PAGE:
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Supreme Court to rule on life sentences for juveniles convicted of homicide

The US Supreme Court [official website] on Monday granted certiorari [order list, PDF] in three cases. In Jackson v. Hobbs [docket; cert. petition, PDF], the court will consider whether the imposition of a life-without-parole sentence on a 14-year-old child convicted of homicide violates the Eighth and Fourteenth Amendment [text] prohibitions against cruel and unusual punishment. The court has also been asked to decide whether such a sentence violates the Eighth and Fourteenth Amendments when it is imposed upon a 14-year-old who did not personally kill the homicide victim, and whether such a sentence violates the Eighth and Fourteenth Amendments when it is imposed upon a 14-year-old as a result of a mandatory sentencing scheme that categorically precludes consideration of the offender's young age or any other mitigating circumstances. The case will be heard in tandem with Miller v. Alabama [docket; cert. petition, PDF]. The Supreme Court ruled last year in Graham v. Florida [JURIST report] that the Eighth Amendment ban on cruel and unusual punishments prohibits the imprisonment of a juvenile for life without the possibility of parole as punishment for the juvenile's commission of a non-homicide offense.

In Magner v. Gallagher [docket; cert. petition, PDF], the court will determine whether disparate impact claims are cognizable under the Fair Housing Act [text], and, if so, whether they should be analyzed under a burden shifting approach, a balancing test, a hybrid approach or some other test. There is a split among the circuit courts over which standard to apply. Respondents are rental property owners who argue that the petitioners violated the Fair Housing Act by "aggressively enforcing" the local housing code. The US Court of Appeals for the Eighth Circuit reversed the district court's grant of summary judgment for petitioners, allowing the disparate impact claim [opinion, PDF].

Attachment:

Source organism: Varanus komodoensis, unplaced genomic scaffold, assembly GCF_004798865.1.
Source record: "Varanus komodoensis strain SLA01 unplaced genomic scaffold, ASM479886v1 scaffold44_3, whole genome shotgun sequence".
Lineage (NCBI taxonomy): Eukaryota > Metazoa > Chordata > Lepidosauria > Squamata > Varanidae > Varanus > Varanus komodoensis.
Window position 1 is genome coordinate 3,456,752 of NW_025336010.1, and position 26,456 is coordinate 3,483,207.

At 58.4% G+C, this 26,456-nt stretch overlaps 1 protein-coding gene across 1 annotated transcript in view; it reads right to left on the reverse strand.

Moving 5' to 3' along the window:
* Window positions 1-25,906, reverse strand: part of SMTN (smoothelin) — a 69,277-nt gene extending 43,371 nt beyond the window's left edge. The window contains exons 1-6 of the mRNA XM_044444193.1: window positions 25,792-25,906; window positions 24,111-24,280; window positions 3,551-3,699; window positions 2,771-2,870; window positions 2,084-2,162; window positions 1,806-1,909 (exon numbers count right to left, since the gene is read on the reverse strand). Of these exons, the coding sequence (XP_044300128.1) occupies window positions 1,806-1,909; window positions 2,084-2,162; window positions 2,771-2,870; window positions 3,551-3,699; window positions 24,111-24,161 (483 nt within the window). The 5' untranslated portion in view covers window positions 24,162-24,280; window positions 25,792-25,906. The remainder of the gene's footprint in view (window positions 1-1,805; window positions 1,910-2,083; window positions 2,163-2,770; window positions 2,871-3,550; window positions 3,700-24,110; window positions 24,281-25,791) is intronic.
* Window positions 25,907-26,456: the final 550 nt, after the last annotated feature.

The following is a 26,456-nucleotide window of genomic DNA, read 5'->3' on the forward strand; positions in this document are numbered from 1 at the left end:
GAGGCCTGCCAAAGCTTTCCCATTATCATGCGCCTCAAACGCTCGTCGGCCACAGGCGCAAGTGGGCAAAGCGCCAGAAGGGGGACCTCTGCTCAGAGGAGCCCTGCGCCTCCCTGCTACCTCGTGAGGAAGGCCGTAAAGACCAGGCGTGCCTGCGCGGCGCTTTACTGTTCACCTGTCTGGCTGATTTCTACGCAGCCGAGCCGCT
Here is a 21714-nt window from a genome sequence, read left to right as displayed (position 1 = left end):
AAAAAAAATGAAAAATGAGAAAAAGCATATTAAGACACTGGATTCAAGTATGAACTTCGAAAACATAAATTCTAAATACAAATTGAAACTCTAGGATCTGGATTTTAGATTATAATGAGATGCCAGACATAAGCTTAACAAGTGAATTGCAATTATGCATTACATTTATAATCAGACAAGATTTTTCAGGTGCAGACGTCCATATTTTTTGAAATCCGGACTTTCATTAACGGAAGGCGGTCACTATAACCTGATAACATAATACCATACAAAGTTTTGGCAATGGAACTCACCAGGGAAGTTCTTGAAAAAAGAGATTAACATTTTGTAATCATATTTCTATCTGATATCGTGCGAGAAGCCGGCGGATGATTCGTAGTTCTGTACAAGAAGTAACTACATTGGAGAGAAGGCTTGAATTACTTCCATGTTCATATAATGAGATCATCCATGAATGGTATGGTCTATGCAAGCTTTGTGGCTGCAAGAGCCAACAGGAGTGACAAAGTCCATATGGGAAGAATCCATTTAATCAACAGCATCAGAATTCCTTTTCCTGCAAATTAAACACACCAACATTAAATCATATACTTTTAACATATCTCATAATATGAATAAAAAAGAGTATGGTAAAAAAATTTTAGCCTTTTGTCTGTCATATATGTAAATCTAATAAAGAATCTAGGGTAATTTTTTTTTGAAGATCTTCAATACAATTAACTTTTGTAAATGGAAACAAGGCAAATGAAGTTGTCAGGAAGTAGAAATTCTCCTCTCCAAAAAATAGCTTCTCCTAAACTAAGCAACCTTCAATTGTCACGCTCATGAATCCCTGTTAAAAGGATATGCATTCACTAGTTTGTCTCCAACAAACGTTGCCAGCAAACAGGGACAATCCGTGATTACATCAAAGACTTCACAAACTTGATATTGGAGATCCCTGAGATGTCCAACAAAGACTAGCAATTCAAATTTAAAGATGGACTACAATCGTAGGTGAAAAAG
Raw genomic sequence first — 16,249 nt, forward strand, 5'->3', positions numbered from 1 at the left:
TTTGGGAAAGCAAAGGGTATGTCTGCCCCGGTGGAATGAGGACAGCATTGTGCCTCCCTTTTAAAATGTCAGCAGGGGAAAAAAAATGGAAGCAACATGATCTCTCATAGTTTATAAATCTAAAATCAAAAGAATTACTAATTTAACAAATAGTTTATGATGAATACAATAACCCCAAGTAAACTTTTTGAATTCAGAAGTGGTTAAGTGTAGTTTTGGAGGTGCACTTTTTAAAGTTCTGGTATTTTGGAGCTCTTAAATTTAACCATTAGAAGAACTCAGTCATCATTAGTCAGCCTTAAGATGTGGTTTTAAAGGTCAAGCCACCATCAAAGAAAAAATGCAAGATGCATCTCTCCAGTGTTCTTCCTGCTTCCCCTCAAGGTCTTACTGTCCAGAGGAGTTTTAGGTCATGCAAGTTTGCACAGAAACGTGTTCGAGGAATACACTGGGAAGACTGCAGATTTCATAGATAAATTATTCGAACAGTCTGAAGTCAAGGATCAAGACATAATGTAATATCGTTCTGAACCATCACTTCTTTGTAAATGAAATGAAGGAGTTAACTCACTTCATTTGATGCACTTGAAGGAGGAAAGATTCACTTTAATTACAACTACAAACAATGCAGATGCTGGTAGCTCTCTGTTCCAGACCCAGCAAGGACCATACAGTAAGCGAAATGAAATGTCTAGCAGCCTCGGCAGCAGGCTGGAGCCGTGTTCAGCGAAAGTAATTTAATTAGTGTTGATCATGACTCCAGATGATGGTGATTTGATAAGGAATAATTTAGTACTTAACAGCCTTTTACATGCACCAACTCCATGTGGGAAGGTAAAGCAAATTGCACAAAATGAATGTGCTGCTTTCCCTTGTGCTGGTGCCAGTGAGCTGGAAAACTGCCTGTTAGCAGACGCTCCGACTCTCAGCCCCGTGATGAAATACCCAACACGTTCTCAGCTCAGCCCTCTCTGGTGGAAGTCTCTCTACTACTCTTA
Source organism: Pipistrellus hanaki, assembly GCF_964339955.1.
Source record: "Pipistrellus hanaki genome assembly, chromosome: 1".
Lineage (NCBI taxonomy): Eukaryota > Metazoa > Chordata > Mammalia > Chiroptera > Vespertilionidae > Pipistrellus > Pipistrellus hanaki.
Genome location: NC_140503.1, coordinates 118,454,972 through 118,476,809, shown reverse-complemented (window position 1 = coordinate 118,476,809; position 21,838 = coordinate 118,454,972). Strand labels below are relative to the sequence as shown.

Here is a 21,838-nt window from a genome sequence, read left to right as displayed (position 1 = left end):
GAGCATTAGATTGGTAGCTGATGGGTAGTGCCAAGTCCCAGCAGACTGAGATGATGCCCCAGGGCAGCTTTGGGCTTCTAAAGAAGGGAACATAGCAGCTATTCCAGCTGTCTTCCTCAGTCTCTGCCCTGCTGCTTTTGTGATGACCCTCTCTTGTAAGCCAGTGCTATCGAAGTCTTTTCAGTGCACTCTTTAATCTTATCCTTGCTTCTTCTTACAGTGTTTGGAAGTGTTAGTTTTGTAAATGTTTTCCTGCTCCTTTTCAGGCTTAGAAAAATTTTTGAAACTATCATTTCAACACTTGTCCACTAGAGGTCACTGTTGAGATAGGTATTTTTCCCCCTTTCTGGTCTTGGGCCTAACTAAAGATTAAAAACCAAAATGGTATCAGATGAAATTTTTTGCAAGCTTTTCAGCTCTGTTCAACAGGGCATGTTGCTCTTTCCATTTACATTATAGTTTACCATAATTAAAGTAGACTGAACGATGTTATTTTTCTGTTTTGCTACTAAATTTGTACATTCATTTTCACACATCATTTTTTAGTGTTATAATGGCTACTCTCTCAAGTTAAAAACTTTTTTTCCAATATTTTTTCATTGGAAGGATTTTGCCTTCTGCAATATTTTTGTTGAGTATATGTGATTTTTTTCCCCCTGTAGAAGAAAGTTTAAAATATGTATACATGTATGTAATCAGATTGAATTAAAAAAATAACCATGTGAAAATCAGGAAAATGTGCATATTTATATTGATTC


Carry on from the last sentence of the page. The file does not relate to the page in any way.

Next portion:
Also Monday, the court denied certiorari in the appeal of Duane Buck, a convicted murderer in Texas. Justice Antonin Scalia ordered a stay of execution [JURIST report] in September pending a determination on whether to grant certiorari in the case. Buck was not arguing his innocence, but rather improper practices during his sentencing hearing. A clinical psychiatrist testified that Buck, a black man, was more likely to commit another crime due to his race, and thus should be given the death penalty. Justice Samuel Alito issued a statement respecting the denial of certiorari, joined by Scalia and Justice Stephen Breyer. Justice Sonia Sotomayor dissented, joined by Justice Elena Kagan, saying this death sentence was "marred by racial overtones and a record compromised by misleading remarks and omissions made by the State of Texas in the federal habeas proceedings below."

The court also issued two per curiam decisions Monday. In KPMG v. Cocchi [opinion, PDF], the court vacated and remanded a decision on arbitration. In Bobby v. Dixon [opinion, PDF], the court reversed a lower court ruling that had overturned respondent's murder conviction.

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